“With this pandemic and all the deaths around us, you really don’t know when you will be ‘kidnapped’.” This was the reasoning of my physically fit friend and golf buddy in his fifties who sought my advice on how to transfer the titles of his property to his children in a tax efficient manner. He wanted to treat it with some urgency. I thought maybe I should give the advice urgently, because “You don’t know when you will be“ kidnapped ”” applies to both sides in this consultation.
Could also do an article for my readers this Sunday because we all don’t know when, right?
When it comes to estate planning, almost any of us can dismiss the fact that it is the problem of the very wealthy or of those who are leaving property that is worth fighting for. But when you talk about inheritance tax planning, you can’t dismiss it even if you have less. Not when you convert the small savings and find that the amount saved can be used to buy a car, change the entire canopy of your home, or buy gadgets for the whole family.
Here are some thoughts:
1. Sell, bequeath or give away
When we talk about land that is a capital asset (residential or invested but not used for business), each transition is subject to six percent of the market value (FMV). For taxes, the Floor FMV is the zone value or, if there is no zone value in the area yet, the market value stated on the property’s property tax return.
People are used to selling the property only to pay the lower six percent capital gains tax, because under the old tax law, inheritance and gift tax rates are much higher. Note, however, that even today selling to your children or heirs without collecting the proceeds can technically lead to two tax subsidies: the six percent capital gains tax on the sale and then the six percent gift tax on the sale price that you don’t collect or waive .
Perhaps it would be better if you just wait for the succession to occur (to be “taken”), because the inheritance tax is also six percent of the zone value of the property and the estate can be deductible (like the P5 million standard.) . Deduction and the value of the family house up to 10 million pesos).
A donation today should not be dismissed immediately, as this may actually be the right way to go. Although it is the same price, you can control the cost as it is based on the zoned value of the property today rather than 10, 20 or 30 years if you pass in the future when the property’s value can be that much higher.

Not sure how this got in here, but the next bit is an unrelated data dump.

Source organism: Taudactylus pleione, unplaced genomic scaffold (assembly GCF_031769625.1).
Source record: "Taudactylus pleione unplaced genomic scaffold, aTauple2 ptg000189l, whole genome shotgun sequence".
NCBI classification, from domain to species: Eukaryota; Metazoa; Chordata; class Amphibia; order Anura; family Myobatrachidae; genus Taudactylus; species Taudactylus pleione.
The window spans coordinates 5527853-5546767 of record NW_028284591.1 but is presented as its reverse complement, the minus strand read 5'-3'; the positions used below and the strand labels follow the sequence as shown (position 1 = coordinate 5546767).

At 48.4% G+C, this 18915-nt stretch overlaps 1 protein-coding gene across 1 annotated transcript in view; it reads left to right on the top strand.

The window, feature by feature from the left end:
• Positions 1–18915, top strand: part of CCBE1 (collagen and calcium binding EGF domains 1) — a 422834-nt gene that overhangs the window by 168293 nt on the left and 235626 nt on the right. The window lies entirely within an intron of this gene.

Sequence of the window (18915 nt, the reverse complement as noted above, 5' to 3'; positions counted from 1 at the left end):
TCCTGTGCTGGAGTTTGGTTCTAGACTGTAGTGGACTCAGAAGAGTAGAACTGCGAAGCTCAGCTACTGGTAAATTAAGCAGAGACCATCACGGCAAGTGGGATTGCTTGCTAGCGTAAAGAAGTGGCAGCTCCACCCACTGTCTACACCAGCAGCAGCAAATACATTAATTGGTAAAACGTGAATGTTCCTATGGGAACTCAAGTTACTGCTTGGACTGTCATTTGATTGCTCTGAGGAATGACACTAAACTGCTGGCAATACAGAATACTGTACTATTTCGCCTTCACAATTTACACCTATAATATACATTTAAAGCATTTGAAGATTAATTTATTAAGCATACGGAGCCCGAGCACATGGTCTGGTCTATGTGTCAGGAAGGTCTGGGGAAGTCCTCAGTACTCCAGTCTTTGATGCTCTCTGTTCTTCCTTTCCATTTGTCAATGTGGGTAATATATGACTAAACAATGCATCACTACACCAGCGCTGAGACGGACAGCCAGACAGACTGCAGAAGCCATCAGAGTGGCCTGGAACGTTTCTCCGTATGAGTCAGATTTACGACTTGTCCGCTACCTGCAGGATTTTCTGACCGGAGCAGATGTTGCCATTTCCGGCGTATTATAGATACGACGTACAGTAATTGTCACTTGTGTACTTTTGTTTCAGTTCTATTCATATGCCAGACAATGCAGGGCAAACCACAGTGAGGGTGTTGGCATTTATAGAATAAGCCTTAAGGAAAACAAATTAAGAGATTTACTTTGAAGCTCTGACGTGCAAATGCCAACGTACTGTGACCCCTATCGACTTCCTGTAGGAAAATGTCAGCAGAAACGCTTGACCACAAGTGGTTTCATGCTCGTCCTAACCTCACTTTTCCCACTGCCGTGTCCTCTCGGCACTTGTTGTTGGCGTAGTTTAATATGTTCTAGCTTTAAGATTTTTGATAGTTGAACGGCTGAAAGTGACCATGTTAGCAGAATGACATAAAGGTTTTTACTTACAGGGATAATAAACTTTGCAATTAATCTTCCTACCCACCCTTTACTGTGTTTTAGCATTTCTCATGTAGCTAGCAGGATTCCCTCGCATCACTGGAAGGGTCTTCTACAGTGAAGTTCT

2. From the individual to the one-person society (OPC)
If your properties are making a profit, e.g. For example, renting out real estate, and you are an individual, you can pay the eight percent fixed tax if your annual turnover is less than 3 million pesos. In this case, you can stay as an individual. If you exceed that income limit, it pays to be a corporation. You can benefit from more deductions because a company can deduct direct costs (if you are a lessor, these are depreciation and repair costs) as well as other business expenses. Instead of these other operating expenses, however, an optional deduction of 40 percent of gross income (sales less direct costs) can be claimed. Note that no supporting documents are required to prove the optional deduction.
Thanks to the new tax law, you can transfer your property to your OPC tax-free and don’t need a BIR judgment to get an exemption. You can also limit liability to the extent of your assets in the OPC, while as an individual you are liable up to your personal assets.
3. If you are a foreigner, be sure to read this part
There are several cases in court, and many others that have not gone to court, regarding a foreigner’s right to reclaim their investments in land purchased on behalf of their Filipino partner. Some only use their surplus funds, others use their retirement money to invest in real estate here. Since foreigners cannot own land in the Philippines, the property is bought on behalf of the Filipina. If they’re not married, co-ownership rules seem to apply to properties bought by pool funds, but no. If the relationship gets really sour, the foreigner can’t even reclaim half the property’s value from the Filipina.
The court has ruled that foreigners cannot come to court with clean hands as it is illegal to buy land in the Philippines. And since a foreigner’s property is void, no implicit trust in the funds is created, so he loses everything. He can only get his hands on the property if he marries the Filipina, who later dies before him because he can be entitled to inherit private land.
Otherwise, foreigners should stick with buying condominium. Or, if they need to buy land, make this a formal business arrangement with the Filipina as their business partner. As a corporation, the foreign individual shareholder can indirectly own up to 40 percent real estate.
As for the above cases where Filipina initially issued all property titles under their name, it can say that inheritance tax planning is loose change. I’ve also seen that loyalty and fairness have a much greater value.
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Alexander B. Cabrera is Chairman and Senior Partner of Isa Lipana & Co./PwC Philippines. He chairs the Integrity Initiative, Inc. (II, Inc.), a not-for-profit organization that promotes common ethical and acceptable standards of integrity. Email your comments and questions to ph_aseasyasABC@pwc.com.